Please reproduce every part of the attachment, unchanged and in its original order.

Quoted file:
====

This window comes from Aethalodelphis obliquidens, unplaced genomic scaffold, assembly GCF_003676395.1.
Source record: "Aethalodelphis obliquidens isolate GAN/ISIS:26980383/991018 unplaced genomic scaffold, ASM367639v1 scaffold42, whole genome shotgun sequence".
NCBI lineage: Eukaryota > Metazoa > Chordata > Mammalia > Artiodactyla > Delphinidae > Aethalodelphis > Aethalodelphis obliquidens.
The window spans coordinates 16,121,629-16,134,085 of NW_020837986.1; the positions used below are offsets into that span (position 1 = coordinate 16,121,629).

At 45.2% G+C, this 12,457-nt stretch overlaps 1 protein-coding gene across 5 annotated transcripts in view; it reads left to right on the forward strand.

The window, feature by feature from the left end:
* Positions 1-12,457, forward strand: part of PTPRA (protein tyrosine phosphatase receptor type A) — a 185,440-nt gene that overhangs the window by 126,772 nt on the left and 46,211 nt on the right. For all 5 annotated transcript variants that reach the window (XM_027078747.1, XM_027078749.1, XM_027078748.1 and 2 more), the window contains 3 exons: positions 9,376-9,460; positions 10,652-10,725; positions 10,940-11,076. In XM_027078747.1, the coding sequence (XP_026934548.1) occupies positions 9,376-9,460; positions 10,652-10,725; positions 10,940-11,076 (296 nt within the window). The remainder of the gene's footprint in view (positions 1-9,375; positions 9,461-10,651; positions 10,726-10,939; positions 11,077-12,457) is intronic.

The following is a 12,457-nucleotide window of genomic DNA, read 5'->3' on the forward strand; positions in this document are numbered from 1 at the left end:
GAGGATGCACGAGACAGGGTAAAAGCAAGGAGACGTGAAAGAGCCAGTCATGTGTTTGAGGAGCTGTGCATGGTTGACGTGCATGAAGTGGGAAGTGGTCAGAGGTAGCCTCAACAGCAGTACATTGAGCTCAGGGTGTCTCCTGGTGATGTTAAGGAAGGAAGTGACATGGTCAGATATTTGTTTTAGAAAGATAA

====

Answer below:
This window comes from Aethalodelphis obliquidens, unplaced genomic scaffold, assembly GCF_003676395.1.
Source record: "Aethalodelphis obliquidens isolate GAN/ISIS:26980383/991018 unplaced genomic scaffold, ASM367639v1 scaffold42, whole genome shotgun sequence".
NCBI lineage: Eukaryota > Metazoa > Chordata > Mammalia > Artiodactyla > Delphinidae > Aethalodelphis > Aethalodelphis obliquidens.
The window spans coordinates 16,121,629-16,134,085 of NW_020837986.1; the positions used below are offsets into that span (position 1 = coordinate 16,121,629).

At 45.2% G+C, this 12,457-nt stretch overlaps 1 protein-coding gene across 5 annotated transcripts in view; it reads left to right on the forward strand.

The window, feature by feature from the left end:
* Positions 1-12,457, forward strand: part of PTPRA (protein tyrosine phosphatase receptor type A) — a 185,440-nt gene that overhangs the window by 126,772 nt on the left and 46,211 nt on the right. For all 5 annotated transcript variants that reach the window (XM_027078747.1, XM_027078749.1, XM_027078748.1 and 2 more), the window contains 3 exons: positions 9,376-9,460; positions 10,652-10,725; positions 10,940-11,076. In XM_027078747.1, the coding sequence (XP_026934548.1) occupies positions 9,376-9,460; positions 10,652-10,725; positions 10,940-11,076 (296 nt within the window). The remainder of the gene's footprint in view (positions 1-9,375; positions 9,461-10,651; positions 10,726-10,939; positions 11,077-12,457) is intronic.

The following is a 12,457-nucleotide window of genomic DNA, read 5'->3' on the forward strand; positions in this document are numbered from 1 at the left end:
GAGGATGCACGAGACAGGGTAAAAGCAAGGAGACGTGAAAGAGCCAGTCATGTGTTTGAGGAGCTGTGCATGGTTGACGTGCATGAAGTGGGAAGTGGTCAGAGGTAGCCTCAACAGCAGTACATTGAGCTCAGGGTGTCTCCTGGTGATGTTAAGGAAGGAAGTGACATGGTCAGATATTTGTTTTAGAAAGATAA